To consider the interaction and the arrangement of water molecules inside a peptide nanotube, we propose a mathematical model based on the Lennard-Jones potential and a continuum approach. The continuum approach using the Lennard-Jones potential was first introduced by Girifalco (1991) for the interaction between two C\(_{60}\) molecules. Subsequently, the approach has been successfully adopted in other studies, such as Baowan and Hill (2007) and Cox et al. (2007a, b, 2008) to obtain explicit analytical criteria for the interaction potentials involving carbon nanostructures. Furthermore, studies of interactions involving biological materials, such as lipid bilayers, lipid nanotubes and liposomes (Baowan et al. 2012; Baowan and Thamwattana 2014; Baowan et al. 2013), have also indicated that this approach produces results in good agreement with intensive computational studies. For the study of peptide nanotubes, Rahmat et al. (2011) adopt the Lennard-Jones potential and the continuum approach to model the interactions of a peptide nanotube with an ion, an ion–water cluster and a fullerene C\(_{60}\). The results obtained are shown to be consistent with experiments and molecular dynamics simulations. With this in mind, this paper adopts this approach to investigate the potential use of peptide nanotubes as artificial channels for transporting water molecules. Through this approach, we assume that a peptide nanotube is made up of a finite number of peptide units and that each unit of the nanotube comprises an inner and an outer tube. We also assume that a water molecule is made up of a sphere of two hydrogen atoms uniformly distributed over its surface and a single oxygen atom at the centre. Further, we adopt the concepts proposed by Cox et al. (2007a, b) to explain the encapsulation behaviours of a single atom, a spherical molecule, and a water molecule in a peptide nanotube. We also determine the preferred offset locations of these structures inside the cyclic peptide nanotube by finding the equilibrium distances measured from the tube axis. Similar mathematical techniques presented in Rahmat et al. (2011) and Baowan et al. (2008) are also adopted to determine the explicit formulae of the interaction energies between a molecule and a cyclic peptide nanotube. The results obtained here are consistent with experiments and molecular dynamics simulations of Song et al. (2013), Liu et al. (2010), Engels et al. (1995) indicating the arrangement of water molecules as a \(1-2-1-2\) file inside the peptide nanotube.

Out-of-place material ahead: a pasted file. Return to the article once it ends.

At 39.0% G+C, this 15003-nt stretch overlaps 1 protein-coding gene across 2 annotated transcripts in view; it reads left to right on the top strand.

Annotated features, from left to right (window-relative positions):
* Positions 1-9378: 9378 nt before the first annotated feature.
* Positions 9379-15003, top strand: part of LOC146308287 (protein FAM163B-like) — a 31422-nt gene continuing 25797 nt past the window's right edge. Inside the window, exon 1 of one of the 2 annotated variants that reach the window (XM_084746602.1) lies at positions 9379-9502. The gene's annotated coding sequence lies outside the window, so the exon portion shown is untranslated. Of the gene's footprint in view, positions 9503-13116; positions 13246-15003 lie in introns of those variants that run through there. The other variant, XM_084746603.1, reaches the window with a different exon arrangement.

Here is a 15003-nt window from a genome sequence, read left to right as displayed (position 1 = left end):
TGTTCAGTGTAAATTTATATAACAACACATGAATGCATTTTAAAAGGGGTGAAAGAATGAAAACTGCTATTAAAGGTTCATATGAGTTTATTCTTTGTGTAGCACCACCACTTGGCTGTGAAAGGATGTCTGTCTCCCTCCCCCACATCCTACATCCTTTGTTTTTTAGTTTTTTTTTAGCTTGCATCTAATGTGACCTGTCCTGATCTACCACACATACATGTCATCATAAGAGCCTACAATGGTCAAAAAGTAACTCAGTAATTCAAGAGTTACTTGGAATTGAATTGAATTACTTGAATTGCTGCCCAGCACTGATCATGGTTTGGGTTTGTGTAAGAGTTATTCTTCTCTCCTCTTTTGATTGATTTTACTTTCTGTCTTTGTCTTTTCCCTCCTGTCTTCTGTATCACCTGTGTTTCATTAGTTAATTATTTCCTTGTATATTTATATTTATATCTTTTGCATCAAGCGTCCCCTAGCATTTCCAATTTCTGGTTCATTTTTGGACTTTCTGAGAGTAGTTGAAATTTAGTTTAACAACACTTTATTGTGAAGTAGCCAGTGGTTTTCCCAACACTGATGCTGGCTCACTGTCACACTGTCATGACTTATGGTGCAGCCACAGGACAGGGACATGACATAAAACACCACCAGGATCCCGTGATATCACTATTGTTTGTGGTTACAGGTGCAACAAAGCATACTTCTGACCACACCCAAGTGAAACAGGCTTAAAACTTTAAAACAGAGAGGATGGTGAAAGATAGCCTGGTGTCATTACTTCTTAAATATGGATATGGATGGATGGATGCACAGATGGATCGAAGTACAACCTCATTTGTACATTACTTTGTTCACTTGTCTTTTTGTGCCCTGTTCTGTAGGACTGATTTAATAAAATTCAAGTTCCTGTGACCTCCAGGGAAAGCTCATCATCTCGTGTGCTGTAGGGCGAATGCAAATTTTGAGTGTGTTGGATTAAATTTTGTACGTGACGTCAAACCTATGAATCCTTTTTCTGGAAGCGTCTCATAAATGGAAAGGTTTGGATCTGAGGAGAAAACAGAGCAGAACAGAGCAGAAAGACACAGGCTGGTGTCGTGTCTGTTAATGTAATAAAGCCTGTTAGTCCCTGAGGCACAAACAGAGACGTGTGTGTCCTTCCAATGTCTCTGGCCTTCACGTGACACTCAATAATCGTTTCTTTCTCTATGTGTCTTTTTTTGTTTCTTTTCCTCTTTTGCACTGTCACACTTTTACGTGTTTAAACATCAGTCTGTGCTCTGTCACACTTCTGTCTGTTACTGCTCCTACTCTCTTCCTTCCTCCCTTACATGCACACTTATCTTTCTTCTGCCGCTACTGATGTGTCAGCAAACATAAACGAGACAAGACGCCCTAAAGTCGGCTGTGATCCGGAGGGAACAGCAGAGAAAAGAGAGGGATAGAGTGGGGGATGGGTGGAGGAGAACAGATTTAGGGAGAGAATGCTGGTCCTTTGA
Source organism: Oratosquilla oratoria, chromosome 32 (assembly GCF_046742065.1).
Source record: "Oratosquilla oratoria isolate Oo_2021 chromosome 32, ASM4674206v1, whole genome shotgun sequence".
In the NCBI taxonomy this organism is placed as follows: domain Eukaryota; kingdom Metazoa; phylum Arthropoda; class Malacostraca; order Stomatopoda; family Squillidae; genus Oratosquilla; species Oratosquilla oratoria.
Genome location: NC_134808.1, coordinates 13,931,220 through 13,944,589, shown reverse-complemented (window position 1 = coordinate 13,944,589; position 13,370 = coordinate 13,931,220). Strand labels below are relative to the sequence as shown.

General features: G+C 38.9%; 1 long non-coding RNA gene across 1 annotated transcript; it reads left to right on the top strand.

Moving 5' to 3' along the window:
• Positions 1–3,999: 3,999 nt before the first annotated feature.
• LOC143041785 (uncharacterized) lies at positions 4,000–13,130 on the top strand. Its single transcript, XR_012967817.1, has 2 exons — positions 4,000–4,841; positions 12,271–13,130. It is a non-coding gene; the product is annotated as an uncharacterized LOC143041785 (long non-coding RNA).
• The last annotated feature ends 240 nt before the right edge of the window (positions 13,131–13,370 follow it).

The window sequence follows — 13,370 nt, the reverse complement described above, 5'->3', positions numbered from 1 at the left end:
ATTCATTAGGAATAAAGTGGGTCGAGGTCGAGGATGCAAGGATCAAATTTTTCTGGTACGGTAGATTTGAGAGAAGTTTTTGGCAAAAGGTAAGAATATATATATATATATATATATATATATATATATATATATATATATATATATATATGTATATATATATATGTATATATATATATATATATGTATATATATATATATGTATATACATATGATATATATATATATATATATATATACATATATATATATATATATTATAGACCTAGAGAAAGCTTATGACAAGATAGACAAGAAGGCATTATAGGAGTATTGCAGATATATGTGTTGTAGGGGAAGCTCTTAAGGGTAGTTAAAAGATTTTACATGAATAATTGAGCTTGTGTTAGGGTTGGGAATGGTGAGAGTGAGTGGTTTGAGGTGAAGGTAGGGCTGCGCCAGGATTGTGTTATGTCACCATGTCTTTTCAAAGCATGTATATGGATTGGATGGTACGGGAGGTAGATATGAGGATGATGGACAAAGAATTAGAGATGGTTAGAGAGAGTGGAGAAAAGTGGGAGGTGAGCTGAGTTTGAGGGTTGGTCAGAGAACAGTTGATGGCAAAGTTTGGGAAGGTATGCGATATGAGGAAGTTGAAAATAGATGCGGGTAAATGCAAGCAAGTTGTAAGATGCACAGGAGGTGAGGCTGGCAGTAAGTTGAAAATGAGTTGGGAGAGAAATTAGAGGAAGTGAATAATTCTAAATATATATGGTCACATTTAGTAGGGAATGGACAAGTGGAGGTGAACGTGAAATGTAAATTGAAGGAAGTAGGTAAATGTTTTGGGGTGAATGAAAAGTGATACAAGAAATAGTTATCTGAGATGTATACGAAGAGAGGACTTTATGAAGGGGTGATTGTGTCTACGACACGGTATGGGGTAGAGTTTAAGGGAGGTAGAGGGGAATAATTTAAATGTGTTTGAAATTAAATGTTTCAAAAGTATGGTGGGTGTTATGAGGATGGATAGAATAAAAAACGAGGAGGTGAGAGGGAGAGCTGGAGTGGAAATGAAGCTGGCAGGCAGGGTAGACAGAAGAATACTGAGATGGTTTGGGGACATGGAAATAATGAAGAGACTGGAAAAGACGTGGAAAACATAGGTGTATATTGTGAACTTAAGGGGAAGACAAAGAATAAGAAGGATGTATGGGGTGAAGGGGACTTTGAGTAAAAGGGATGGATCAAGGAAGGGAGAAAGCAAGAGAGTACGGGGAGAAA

This paper is structured as follows. In Section “Encapsulation of a water molecule in a cyclic peptide nanotube”, we determine the energy profile for a water molecule accepting into a peptide nanotube. In Section “An offset water molecule inside a cyclic peptide nanotube”, we consider three positions inside the nanotube and at each position we determine the preferred radial position of the water molecule from the nanotube axis. In Section “Interaction of two water molecules inside a cyclic peptide nanotube”, we study the interaction between two water molecules and determine the possibility of water molecules forming a \(1-2-1-2\) file inside the nanotubes. Finally, we discuss our results and give conclusions in Section “Concluding remarks”.